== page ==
Hueso R.,University of the Basque Country | Wesley A.,Acquerra Pty. Ltd. | Go C.,University of San Carlos | Perez-Hoyos S.,University of the Basque Country | And 13 more authors.
Astrophysical Journal Letters

Cosmic collisions on planets cause detectable optical flashes that range from terrestrial shooting stars to bright fireballs. On 2010 June 3 a bolide in Jupiter's atmosphere was simultaneously observed from the Earth by two amateur astronomers observing Jupiter in red and blue wavelengths. The bolide appeared as a flash of 2 s duration in video recording data of the planet. The analysis of the light curve of the observations results in an estimated energy of the impact of (0.9-4.0) × 1015 J which corresponds to a colliding body of 8-13 m diameter assuming a mean density of 2 g cm-3. Images acquired a few days later by the Hubble Space Telescope and other large groundbased facilities did not show any signature of aerosol debris, temperature, or chemical composition anomaly, confirming that the body was small and destroyed in Jupiter's upper atmosphere. Several collisions of this size may happen on Jupiter on a yearly basis. A systematic study of the impact rate and size of these bolides can enable an empirical determination of the flux of meteoroids in Jupiter with implications for the populations of small bodies in the outer solar system and may allow a better quantification of the threat of impacting bodies to Earth. The serendipitous recording of this optical flash opens a new window in the observation of Jupiter with small telescopes. © 2010 The American Astronomical Society. All rights reserved. Source

Sanchez-Lavega A.,University of the Basque Country | Orton G.S.,Jet Propulsion Laboratory | Hueso R.,University of the Basque Country | Perez-Hoyos S.,University of the Basque Country | And 46 more authors.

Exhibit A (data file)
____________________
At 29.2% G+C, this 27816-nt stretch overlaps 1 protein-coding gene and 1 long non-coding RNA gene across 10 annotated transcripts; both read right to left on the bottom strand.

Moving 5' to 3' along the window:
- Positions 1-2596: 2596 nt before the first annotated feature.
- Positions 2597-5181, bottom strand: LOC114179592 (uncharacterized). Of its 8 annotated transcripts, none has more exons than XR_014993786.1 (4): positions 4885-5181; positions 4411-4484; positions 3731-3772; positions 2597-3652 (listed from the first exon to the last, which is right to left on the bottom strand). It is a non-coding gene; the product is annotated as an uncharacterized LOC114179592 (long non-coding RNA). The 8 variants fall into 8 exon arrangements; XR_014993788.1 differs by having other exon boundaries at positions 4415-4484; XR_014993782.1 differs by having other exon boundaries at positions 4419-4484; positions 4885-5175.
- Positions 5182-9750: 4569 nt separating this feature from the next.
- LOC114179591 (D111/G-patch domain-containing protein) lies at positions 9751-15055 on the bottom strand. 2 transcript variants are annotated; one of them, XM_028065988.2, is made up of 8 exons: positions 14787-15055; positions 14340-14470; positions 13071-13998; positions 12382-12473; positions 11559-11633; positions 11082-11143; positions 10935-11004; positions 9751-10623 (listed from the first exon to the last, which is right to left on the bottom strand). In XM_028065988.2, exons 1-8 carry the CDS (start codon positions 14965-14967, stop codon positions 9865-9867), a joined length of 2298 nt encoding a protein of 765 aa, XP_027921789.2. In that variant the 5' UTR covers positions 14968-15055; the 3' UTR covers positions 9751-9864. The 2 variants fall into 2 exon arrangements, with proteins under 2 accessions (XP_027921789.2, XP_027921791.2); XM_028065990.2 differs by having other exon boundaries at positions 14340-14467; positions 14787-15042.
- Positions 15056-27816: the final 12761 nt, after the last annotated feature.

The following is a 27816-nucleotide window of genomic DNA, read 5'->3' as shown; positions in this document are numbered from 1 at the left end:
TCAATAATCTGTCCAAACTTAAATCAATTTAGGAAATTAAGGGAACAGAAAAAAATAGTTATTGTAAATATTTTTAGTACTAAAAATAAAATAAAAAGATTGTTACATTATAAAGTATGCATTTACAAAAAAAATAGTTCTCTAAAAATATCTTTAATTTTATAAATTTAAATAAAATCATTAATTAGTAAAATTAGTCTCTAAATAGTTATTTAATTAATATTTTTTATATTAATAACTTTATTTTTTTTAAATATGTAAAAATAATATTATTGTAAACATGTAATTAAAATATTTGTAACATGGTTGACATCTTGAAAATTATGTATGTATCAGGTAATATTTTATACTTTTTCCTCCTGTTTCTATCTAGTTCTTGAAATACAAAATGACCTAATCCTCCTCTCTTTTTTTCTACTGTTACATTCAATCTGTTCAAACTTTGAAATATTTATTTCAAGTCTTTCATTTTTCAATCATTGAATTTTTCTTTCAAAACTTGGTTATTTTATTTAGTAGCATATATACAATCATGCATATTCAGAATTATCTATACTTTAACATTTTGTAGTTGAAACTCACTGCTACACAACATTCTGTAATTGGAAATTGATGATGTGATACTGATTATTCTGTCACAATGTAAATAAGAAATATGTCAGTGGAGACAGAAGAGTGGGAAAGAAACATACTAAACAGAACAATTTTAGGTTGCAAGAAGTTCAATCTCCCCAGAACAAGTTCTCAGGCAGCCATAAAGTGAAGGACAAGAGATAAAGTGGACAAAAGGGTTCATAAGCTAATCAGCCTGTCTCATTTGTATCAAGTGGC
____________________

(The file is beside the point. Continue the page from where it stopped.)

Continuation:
We present a study of the long-term evolution of the cloud of aerosols produced in the atmosphere of Jupiter by the impact of an object on 19 July 2009 (Sánchez-Lavega, A. et al. [2010]. Astrophys. J. 715, L155-L159). The work is based on images obtained during 5months from the impact to 31 December 2009 taken in visible continuum wavelengths and from 20 July 2009 to 28 May 2010 taken in near-infrared deep hydrogen-methane absorption bands at 2.1-2.3μm. The impact cloud expanded zonally from ∼5000km (July 19) to 225,000km (29 October, about 180° in longitude), remaining meridionally localized within a latitude band from 53.5°S to 61.5°S planetographic latitude. During the first two months after its formation the site showed heterogeneous structure with 500-1000km sized embedded spots. Later the reflectivity of the debris field became more homogeneous due to clump mergers. The cloud was mainly dispersed in longitude by the dominant zonal winds and their meridional shear, during the initial stages, localized motions may have been induced by thermal perturbation caused by the impact's energy deposition. The tracking of individual spots within the impact cloud shows that the westward jet at 56.5°S latitude increases its eastward velocity with altitude above the tropopause by 5-10ms-1. The corresponding vertical wind shear is low, about 1ms-1 per scale height in agreement with previous thermal wind estimations. We found evidence for discrete localized meridional motions with speeds of 1-2ms-1. Two numerical models are used to simulate the observed cloud dispersion. One is a pure advection of the aerosols by the winds and their shears. The other uses the EPIC code, a nonlinear calculation of the evolution of the potential vorticity field generated by a heat pulse that simulates the impact. Both models reproduce the observed global structure of the cloud and the dominant zonal dispersion of the aerosols, but not the details of the cloud morphology. The reflectivity of the impact cloud decreased exponentially with a characteristic timescale of 15 days; we can explain this behavior with a radiative transfer model of the cloud optical depth coupled to an advection model of the cloud dispersion by the wind shears. The expected sedimentation time in the stratosphere (altitude levels 5-100mbar) for the small aerosol particles forming the cloud is 45-200days, thus aerosols were removed vertically over the long term following their zonal dispersion. No evidence of the cloud was detected 10months after the impact. © 2011 Elsevier Inc. Source